Posts Tagged sightseeing in Japan
With only a few weeks left before I move back to Canada, I spent the whole day with The Penpal and her parents. Our agenda for the day was a drive around Mt. Fuji with stops at all of the Fuji Five Lakes.
The Fuji Five Lakes are, as you might expect, five lakes near Mt. Fuji. All of the lakes are around the north side of the mountain and all were created by previous eruptions when Fuji was an active volcano.
Our first stop was Lake Yamanaka, which is the 3rd highest lake in Japan. The lake was surrounded by boat rentals and all kinds of watersport activities. We fed ducks and giant koi from the docks.
Before our next lake, we took a detour to the Fuji Radar Dome Museum. In the days before the sky was filled with orbiting satellites, the government of Japan wanted to find a way to get better warning of large storms heading towards Japan. The best way to do this was to put a radar station on top of the highest mountain in the country. The museum explained about the challenging construction and the benefits after the radar station came online. I found it really interesting, although I wish there was a little more English explanation. My personal highlight was a room where you could experience -15 degree temperatures (5 degrees F for my American readers). The museum provided warm jackets and mittens to wear in the room. As a proud Winnipegger I went in unjacketed and laughed off the -15 while the rest of the people in the room suffered.
After a delicious curry lunch at Coco Ichibanya, we continued to Lake Kawaguchi, which is by far the most popular of the Fuji 5 Lakes. The surrounding area was built up with docks, hotels, restaurants, and tourist shops. Someday I will need to come back and spend a few days here.
The remaining 3 lakes were further away from cities and much less touristy. For the first time in my 3 years in Japan I saw campgrounds, which combined with trees, rocks, and lakes, reminded me a lot of Canada. Lakes Sai, Motosu, and Shoji are all connected by underground waterways. Shoji is so small that you could probably walk around the entire lake in a couple hours.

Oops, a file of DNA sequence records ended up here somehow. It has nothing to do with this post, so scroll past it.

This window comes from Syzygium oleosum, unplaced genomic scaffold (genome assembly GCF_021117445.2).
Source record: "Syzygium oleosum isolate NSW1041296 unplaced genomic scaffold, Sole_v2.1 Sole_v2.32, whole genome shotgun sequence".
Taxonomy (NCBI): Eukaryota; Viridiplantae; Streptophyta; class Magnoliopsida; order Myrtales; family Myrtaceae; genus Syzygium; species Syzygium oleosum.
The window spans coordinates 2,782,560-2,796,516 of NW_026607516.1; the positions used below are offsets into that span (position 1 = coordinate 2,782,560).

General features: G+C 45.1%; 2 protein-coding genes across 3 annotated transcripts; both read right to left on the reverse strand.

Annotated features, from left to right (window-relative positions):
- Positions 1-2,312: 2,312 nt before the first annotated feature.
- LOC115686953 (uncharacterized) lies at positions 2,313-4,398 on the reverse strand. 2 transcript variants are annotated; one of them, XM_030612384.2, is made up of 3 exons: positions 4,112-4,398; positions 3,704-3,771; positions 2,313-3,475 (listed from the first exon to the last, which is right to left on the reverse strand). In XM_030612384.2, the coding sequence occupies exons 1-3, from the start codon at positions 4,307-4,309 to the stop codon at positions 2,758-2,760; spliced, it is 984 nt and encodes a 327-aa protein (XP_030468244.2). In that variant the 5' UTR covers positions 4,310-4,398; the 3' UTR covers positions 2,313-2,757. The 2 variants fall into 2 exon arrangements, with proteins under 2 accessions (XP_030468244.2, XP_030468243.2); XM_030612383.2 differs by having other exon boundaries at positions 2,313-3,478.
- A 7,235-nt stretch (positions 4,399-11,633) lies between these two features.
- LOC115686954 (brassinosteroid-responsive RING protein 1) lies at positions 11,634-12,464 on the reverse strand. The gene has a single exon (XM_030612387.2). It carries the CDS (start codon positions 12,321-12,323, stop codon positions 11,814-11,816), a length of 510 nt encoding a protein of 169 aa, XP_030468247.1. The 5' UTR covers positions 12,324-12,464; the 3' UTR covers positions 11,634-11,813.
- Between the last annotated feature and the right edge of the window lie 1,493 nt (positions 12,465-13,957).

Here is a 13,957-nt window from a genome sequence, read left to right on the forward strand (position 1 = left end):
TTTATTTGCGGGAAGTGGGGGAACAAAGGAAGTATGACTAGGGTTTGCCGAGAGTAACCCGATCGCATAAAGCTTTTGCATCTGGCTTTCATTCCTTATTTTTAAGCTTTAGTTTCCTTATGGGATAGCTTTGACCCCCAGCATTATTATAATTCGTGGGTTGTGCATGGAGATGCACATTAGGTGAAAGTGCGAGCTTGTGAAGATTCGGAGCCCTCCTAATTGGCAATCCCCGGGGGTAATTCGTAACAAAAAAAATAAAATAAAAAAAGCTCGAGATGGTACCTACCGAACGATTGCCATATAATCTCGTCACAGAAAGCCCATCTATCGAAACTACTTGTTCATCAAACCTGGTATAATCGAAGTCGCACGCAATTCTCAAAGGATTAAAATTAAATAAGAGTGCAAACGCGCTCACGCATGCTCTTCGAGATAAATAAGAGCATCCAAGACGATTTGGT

During our drive I noticed an interesting difference between English and Japanese. In English, to refer to a lake by name you would say “lake” followed by the name, for example “Lake Blabla”. In Japanese the name comes first, followed by “ko”, for example “Blabla-ko”. I found the sign for Lake Sai funny because it was written in English as “Lake-Saiko”, which would translate as “Lake Sai Lake”. I also had a laugh at the idea of Saiko Lake, which sounds like the setting for an 80’s slasher movie. I was unsuccessful in explaining to The Penpal why I found either of these things amusing.
Our trip back to Numazu took us through Fujinomiya, which I had only been to by train before. We also drove by dairy farms, which again reminded me of Canada. We finished our long day with Chinese food at one of the Penpal’s family’s favourite restaurants. Chinese food in Japan is very different from “Canadian Chinese” food – it’s a lot more authentic, and in my humble opinion, a lot more delicious. We stuffed ourselves silly.
I lived close to Mt. Fuji for a few years, but without a car it would have been difficult to see all of the Fuji 5 Lakes in a day. I’m fortunate that I am marrying into a family that both likes me and wants to take me to interesting places. I’m going to do my best not to screw this up!